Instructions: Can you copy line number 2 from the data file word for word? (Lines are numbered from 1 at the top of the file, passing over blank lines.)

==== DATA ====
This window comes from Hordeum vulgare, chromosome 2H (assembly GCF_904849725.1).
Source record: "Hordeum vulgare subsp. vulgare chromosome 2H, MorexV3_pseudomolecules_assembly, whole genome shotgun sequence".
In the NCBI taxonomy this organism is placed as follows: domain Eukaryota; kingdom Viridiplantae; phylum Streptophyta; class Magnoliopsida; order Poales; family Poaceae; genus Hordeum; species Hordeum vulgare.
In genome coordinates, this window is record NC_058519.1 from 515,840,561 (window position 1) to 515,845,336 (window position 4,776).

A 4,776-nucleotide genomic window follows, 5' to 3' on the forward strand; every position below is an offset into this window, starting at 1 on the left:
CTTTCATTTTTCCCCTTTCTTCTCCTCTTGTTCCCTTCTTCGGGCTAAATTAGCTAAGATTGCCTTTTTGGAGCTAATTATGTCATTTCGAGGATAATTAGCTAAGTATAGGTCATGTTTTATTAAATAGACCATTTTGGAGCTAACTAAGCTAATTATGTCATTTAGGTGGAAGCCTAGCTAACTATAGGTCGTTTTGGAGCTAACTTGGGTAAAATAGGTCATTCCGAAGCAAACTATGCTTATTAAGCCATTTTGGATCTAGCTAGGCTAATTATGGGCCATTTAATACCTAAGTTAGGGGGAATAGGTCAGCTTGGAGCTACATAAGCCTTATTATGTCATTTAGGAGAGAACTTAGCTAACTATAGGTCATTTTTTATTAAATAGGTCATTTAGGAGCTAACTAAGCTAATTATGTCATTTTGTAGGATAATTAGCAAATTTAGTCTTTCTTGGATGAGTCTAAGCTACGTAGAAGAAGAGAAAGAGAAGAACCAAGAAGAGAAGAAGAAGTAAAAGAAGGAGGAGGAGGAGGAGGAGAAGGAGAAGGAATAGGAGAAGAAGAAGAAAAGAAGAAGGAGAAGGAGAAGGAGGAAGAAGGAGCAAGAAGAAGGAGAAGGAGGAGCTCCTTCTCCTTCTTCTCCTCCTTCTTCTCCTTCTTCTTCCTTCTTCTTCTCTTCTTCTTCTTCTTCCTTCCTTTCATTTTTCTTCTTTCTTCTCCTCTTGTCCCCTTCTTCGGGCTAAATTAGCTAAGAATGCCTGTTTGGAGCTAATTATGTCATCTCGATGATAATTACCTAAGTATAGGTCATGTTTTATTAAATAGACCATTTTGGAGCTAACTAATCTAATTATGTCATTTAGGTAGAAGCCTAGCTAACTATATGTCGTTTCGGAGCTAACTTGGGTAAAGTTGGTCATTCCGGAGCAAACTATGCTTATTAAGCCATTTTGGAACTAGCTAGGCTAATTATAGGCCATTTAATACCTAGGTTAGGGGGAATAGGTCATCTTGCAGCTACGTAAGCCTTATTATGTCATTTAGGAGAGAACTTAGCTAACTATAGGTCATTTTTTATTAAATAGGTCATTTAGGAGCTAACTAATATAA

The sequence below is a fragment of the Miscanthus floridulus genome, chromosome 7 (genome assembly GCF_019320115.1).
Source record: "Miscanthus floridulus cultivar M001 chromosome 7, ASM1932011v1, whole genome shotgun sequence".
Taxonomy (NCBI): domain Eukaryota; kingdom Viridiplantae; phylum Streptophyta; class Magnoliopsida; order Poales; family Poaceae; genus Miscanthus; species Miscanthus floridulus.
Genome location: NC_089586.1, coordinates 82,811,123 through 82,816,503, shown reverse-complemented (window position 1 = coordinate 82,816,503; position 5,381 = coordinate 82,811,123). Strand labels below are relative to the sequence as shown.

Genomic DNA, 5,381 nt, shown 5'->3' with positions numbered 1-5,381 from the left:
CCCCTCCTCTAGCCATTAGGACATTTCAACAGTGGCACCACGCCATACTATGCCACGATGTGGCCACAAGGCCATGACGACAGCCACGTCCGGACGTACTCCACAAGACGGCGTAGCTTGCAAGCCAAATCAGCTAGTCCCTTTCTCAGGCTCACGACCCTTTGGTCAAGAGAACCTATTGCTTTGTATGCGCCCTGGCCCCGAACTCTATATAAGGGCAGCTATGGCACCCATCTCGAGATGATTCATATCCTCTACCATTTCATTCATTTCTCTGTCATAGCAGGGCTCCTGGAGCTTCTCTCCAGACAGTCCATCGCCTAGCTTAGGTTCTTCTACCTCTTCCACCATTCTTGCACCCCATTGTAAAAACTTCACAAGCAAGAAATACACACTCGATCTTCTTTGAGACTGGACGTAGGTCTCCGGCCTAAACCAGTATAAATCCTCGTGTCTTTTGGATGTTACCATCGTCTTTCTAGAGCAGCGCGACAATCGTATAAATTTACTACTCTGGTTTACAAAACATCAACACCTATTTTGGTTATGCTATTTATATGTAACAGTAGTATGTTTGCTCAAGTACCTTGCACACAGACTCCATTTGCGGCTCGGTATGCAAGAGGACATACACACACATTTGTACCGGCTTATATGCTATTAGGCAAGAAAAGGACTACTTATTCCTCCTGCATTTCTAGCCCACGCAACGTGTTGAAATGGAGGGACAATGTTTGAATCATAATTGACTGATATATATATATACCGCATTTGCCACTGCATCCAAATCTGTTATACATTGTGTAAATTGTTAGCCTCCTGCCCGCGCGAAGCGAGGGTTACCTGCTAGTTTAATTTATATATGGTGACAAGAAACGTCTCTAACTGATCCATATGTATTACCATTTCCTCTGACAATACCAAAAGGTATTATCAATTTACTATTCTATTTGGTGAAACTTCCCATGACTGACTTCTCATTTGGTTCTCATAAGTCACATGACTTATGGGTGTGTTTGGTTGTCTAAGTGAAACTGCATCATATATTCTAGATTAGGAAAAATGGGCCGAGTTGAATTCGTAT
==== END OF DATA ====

Source record: "Hordeum vulgare subsp. vulgare chromosome 2H, MorexV3_pseudomolecules_assembly, whole genome shotgun sequence".